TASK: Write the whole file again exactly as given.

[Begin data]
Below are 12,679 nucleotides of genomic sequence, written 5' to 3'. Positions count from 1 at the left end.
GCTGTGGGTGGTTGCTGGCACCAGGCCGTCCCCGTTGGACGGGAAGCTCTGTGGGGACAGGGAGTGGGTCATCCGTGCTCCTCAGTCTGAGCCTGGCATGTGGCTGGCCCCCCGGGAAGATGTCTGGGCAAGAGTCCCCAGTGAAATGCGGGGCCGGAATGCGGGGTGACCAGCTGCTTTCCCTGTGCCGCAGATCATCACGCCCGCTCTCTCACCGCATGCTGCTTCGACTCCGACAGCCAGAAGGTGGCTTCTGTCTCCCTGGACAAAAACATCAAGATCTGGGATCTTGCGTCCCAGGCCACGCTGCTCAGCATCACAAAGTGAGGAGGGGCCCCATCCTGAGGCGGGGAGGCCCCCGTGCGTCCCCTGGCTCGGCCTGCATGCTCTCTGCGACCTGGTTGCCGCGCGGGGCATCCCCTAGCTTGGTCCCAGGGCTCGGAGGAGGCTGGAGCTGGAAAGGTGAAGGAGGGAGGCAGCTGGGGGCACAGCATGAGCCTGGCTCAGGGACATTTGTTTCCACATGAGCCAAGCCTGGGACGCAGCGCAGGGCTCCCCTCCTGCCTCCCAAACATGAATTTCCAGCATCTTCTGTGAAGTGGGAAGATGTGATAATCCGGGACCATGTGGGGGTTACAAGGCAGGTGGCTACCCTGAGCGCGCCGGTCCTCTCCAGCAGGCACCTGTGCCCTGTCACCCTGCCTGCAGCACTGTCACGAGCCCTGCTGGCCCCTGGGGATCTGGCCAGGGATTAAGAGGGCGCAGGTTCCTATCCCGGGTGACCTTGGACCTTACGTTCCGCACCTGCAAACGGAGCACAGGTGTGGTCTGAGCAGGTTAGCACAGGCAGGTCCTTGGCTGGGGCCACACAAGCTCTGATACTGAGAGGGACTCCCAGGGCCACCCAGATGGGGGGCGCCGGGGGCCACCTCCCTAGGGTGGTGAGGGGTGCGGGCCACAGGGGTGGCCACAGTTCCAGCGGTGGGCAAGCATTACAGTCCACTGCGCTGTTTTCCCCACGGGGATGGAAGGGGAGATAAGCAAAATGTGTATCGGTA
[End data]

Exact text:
Below are 12,679 nucleotides of genomic sequence, written 5' to 3'. Positions count from 1 at the left end.
GCTGTGGGTGGTTGCTGGCACCAGGCCGTCCCCGTTGGACGGGAAGCTCTGTGGGGACAGGGAGTGGGTCATCCGTGCTCCTCAGTCTGAGCCTGGCATGTGGCTGGCCCCCCGGGAAGATGTCTGGGCAAGAGTCCCCAGTGAAATGCGGGGCCGGAATGCGGGGTGACCAGCTGCTTTCCCTGTGCCGCAGATCATCACGCCCGCTCTCTCACCGCATGCTGCTTCGACTCCGACAGCCAGAAGGTGGCTTCTGTCTCCCTGGACAAAAACATCAAGATCTGGGATCTTGCGTCCCAGGCCACGCTGCTCAGCATCACAAAGTGAGGAGGGGCCCCATCCTGAGGCGGGGAGGCCCCCGTGCGTCCCCTGGCTCGGCCTGCATGCTCTCTGCGACCTGGTTGCCGCGCGGGGCATCCCCTAGCTTGGTCCCAGGGCTCGGAGGAGGCTGGAGCTGGAAAGGTGAAGGAGGGAGGCAGCTGGGGGCACAGCATGAGCCTGGCTCAGGGACATTTGTTTCCACATGAGCCAAGCCTGGGACGCAGCGCAGGGCTCCCCTCCTGCCTCCCAAACATGAATTTCCAGCATCTTCTGTGAAGTGGGAAGATGTGATAATCCGGGACCATGTGGGGGTTACAAGGCAGGTGGCTACCCTGAGCGCGCCGGTCCTCTCCAGCAGGCACCTGTGCCCTGTCACCCTGCCTGCAGCACTGTCACGAGCCCTGCTGGCCCCTGGGGATCTGGCCAGGGATTAAGAGGGCGCAGGTTCCTATCCCGGGTGACCTTGGACCTTACGTTCCGCACCTGCAAACGGAGCACAGGTGTGGTCTGAGCAGGTTAGCACAGGCAGGTCCTTGGCTGGGGCCACACAAGCTCTGATACTGAGAGGGACTCCCAGGGCCACCCAGATGGGGGGCGCCGGGGGCCACCTCCCTAGGGTGGTGAGGGGTGCGGGCCACAGGGGTGGCCACAGTTCCAGCGGTGGGCAAGCATTACAGTCCACTGCGCTGTTTTCCCCACGGGGATGGAAGGGGAGATAAGCAAAATGTGTATCGGTA